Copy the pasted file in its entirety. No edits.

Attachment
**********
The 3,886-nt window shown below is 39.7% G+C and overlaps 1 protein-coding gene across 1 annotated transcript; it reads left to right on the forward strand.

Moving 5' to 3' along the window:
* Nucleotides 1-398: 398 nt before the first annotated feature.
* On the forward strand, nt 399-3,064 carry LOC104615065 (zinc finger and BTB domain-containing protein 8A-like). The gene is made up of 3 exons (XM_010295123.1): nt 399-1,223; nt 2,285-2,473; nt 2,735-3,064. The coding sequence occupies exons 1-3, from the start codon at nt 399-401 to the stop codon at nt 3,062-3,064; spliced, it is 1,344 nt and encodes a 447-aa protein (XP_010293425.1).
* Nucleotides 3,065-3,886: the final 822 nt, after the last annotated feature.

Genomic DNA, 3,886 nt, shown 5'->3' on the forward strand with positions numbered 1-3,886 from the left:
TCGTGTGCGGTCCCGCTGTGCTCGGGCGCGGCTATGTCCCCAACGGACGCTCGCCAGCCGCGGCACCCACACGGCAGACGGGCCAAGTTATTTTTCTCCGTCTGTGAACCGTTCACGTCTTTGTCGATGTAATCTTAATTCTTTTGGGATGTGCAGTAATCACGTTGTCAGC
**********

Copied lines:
The 3,886-nt window shown below is 39.7% G+C and overlaps 1 protein-coding gene across 1 annotated transcript; it reads left to right on the forward strand.

Moving 5' to 3' along the window:
* Nucleotides 1-398: 398 nt before the first annotated feature.
* On the forward strand, nt 399-3,064 carry LOC104615065 (zinc finger and BTB domain-containing protein 8A-like). The gene is made up of 3 exons (XM_010295123.1): nt 399-1,223; nt 2,285-2,473; nt 2,735-3,064. The coding sequence occupies exons 1-3, from the start codon at nt 399-401 to the stop codon at nt 3,062-3,064; spliced, it is 1,344 nt and encodes a 447-aa protein (XP_010293425.1).
* Nucleotides 3,065-3,886: the final 822 nt, after the last annotated feature.

Genomic DNA, 3,886 nt, shown 5'->3' on the forward strand with positions numbered 1-3,886 from the left:
TCGTGTGCGGTCCCGCTGTGCTCGGGCGCGGCTATGTCCCCAACGGACGCTCGCCAGCCGCGGCACCCACACGGCAGACGGGCCAAGTTATTTTTCTCCGTCTGTGAACCGTTCACGTCTTTGTCGATGTAATCTTAATTCTTTTGGGATGTGCAGTAATCACGTTGTCAGC